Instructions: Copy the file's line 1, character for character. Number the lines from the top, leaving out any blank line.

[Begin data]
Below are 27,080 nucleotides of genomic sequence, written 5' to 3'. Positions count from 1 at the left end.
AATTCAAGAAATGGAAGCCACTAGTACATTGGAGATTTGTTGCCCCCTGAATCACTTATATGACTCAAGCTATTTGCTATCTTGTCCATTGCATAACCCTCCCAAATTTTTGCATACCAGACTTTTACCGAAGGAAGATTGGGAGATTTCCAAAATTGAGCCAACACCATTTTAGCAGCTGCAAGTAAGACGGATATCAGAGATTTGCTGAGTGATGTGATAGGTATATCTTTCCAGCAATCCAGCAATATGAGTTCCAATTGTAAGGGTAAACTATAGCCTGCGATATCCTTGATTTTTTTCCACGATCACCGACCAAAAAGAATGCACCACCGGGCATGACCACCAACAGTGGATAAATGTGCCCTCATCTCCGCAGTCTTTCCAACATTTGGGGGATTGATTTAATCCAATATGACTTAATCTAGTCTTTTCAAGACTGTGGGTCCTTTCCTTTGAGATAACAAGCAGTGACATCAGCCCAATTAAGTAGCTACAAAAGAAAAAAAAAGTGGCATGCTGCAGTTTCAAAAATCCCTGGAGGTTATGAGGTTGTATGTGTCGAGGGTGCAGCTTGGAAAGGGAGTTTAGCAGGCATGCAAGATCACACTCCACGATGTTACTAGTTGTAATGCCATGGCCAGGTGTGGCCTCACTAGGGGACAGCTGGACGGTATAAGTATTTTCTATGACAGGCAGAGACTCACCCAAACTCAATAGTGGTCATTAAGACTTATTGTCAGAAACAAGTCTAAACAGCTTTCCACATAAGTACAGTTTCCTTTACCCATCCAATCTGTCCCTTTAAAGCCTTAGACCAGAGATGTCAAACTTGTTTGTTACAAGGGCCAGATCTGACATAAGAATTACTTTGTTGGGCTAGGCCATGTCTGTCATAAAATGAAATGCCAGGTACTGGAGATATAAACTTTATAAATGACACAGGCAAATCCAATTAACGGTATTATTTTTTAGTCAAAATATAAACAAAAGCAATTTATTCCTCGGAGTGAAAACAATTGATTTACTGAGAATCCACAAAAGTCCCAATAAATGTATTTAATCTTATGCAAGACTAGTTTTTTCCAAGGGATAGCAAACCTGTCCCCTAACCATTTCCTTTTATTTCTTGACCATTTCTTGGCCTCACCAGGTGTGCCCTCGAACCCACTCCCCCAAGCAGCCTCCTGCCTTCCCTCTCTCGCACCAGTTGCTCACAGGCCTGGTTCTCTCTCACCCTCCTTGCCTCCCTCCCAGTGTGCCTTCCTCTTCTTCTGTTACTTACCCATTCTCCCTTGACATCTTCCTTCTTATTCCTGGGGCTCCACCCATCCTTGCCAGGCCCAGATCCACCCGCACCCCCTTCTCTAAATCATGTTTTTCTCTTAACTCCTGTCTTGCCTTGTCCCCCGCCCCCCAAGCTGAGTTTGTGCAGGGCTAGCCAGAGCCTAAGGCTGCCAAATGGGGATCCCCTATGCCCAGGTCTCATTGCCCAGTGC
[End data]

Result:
Below are 27,080 nucleotides of genomic sequence, written 5' to 3'. Positions count from 1 at the left end.